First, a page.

This week, we introduce an amazing wāhine, Carel Smith. Many of you have already or will soon meet Carel in Hāpai’s supply reduction haerenga. Anyone who connects with Carel will agree that she has an amazing energy and enthusiasm for thriving, resilient whānau. We’re really grateful that she was willing to tautoko us in facilitating our supply reduction focus groups. While Carel’s background is in education and she now specialises in consulting, her contribution to this supply reduction kaupapa already has been significant. This demonstrates the power of working collaboratively outside of our sector- especially with wāhine as intelligent and tenacious as Carel!
Ko Hikurangi me Maungahaumi ngā maunga
Ko Rangitaiki me Mangatū ngā awa
Ko Mātaatua me Horouta ngā waka
Ko Tūhoe, Ngā Ariki Kaiputahi me Te Aitanga ā-Māhaki ngā iwi
Ko Waiohau me Mangatū ngā marae
Ko Carel Smith tōku ingoa
Nō Whakatāne ahau
Three sentences that describe me are…
He wāhine Māori!
Passionate about uplifting, supporting and celebrating Whānau and communities.
The living legacy of my tūpuna, and current architect of my mokopuna's future.
My story is…
I am a māmā of 4 beautiful children with a passion to contribute to a brighter future for my babies and future generations. I am passionate about extracting the potential in people, and believe that with knowledge, strategies and tools, whānau can achieve their own mana motuhake - breaking the cycles of intergenerational disadvantage that shackles and muzzles our people.
Something in my life that I am proud of is…
my babies! My greatest role is, and will forever be, being a mother.
A book that has most influenced me is…
Paulo Frierre Pedagogy of the Oppressed!
I would describe being part of Hapai’s supply reduction haerenga as…
Amazing! I love meeting and working with new people, learning about different communities and connecting with people from different walks of life.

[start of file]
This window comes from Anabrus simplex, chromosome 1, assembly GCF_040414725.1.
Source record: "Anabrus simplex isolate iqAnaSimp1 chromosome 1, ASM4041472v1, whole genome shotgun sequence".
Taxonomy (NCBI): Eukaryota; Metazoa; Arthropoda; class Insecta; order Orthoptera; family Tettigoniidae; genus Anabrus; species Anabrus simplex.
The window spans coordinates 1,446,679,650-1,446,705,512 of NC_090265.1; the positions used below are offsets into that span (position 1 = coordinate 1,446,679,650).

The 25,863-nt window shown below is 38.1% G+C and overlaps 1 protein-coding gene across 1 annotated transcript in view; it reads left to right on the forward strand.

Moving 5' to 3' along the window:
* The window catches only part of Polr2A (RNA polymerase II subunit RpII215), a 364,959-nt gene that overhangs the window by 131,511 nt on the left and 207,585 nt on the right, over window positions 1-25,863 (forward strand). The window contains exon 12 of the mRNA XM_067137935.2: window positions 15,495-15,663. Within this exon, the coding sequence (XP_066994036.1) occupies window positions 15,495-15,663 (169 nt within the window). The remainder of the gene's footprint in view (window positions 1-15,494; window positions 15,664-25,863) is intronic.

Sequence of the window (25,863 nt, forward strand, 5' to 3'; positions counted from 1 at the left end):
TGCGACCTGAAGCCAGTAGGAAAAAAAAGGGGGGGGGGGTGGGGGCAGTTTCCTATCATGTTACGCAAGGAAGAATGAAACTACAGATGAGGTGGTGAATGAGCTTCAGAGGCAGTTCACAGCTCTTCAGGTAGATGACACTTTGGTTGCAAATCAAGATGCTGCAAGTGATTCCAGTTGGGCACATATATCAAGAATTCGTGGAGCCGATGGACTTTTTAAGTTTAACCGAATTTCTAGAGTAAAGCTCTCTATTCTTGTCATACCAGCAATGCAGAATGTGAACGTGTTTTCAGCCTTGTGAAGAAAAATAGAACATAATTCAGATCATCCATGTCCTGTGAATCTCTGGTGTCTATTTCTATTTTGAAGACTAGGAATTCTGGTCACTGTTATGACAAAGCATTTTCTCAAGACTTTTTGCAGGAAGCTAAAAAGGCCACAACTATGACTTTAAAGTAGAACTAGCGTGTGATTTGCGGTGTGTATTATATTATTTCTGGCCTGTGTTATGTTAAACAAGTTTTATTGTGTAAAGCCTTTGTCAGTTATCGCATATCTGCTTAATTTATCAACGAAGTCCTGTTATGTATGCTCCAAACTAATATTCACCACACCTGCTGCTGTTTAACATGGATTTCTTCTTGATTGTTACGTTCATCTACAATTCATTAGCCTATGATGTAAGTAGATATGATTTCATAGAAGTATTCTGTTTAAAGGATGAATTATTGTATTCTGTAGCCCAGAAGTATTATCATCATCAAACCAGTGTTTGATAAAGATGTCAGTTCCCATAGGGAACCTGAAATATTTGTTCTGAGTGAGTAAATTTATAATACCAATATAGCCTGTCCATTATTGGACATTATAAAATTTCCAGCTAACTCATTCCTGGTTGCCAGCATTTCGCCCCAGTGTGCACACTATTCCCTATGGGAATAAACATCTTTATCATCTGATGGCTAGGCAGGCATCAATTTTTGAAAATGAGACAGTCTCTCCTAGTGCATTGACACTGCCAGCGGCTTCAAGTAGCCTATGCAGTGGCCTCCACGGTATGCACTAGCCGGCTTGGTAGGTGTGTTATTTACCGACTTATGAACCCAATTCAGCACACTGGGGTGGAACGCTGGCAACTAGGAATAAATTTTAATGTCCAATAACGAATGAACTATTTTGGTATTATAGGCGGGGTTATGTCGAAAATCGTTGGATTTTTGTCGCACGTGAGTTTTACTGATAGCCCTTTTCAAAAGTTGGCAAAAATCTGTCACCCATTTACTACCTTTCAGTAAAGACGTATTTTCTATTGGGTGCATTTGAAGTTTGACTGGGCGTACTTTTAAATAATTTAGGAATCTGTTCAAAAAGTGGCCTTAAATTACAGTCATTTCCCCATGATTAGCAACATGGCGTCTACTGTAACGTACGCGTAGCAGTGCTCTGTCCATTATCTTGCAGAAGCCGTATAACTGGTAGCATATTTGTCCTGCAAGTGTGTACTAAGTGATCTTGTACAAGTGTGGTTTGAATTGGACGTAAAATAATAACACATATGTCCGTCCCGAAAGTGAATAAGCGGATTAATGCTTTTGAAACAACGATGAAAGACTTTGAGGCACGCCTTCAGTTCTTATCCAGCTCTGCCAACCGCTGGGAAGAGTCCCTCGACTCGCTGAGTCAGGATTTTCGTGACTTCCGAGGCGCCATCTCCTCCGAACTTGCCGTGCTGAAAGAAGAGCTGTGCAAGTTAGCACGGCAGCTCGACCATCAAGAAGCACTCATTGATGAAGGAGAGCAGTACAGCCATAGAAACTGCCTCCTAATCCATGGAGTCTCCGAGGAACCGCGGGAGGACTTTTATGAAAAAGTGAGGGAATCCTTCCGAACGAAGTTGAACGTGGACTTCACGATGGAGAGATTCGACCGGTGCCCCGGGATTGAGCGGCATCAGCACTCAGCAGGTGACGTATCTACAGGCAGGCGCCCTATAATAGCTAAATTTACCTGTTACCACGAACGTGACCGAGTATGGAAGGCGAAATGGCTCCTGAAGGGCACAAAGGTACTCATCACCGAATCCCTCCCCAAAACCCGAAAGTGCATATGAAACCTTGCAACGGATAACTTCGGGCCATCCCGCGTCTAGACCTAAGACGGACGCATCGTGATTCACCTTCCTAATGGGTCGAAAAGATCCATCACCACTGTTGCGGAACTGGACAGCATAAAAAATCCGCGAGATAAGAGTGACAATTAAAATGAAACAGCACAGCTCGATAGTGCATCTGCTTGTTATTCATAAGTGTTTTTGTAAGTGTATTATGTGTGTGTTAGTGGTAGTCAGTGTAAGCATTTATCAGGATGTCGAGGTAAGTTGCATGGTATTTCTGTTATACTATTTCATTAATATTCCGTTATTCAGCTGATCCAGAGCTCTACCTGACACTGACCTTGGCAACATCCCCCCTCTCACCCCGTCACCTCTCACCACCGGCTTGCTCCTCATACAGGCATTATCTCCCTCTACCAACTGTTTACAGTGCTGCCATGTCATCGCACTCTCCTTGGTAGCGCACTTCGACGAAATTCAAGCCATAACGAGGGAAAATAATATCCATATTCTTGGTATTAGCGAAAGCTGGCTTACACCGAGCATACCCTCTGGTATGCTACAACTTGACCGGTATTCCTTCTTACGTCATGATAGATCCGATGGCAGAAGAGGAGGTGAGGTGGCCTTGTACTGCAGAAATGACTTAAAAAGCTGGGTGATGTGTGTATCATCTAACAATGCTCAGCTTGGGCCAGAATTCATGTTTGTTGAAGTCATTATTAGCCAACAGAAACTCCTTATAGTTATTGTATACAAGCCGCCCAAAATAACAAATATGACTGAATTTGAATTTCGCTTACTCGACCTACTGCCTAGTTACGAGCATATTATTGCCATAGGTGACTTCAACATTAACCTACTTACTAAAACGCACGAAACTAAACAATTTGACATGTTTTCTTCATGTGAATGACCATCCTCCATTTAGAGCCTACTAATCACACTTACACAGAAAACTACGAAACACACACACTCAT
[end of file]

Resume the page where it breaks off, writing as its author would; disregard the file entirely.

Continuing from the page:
Being part of this kaupapa has created a greater awareness about how information, knowledge and support is visible within our communities. We have services doing a lot, but the hard work is not always visible to the wider community. This tells me we have not yet realised the untapped potential that exists at a Whānau and community level, identifying who can drive and influence innovative change. Empower Whānau, empower communities!
One thing I see differently from being part of this supply reduction would be…
There is a strong desire for change, but the general feeling is that it will never happen. People are focused on what government is or isn't doing, rather than thinking specifically about local community and whānau responses and changes that can affect change. For me it doesn't start with a legislative change, it starts with a whānau change - changing what we expose our children too, changing the behaviours we role model, being the change we want to see in the world! I now have a better understanding of what my contribution to this kaupapa is, and it doesn't require me to wait for a government to be bold enough and brave enough to legislate change.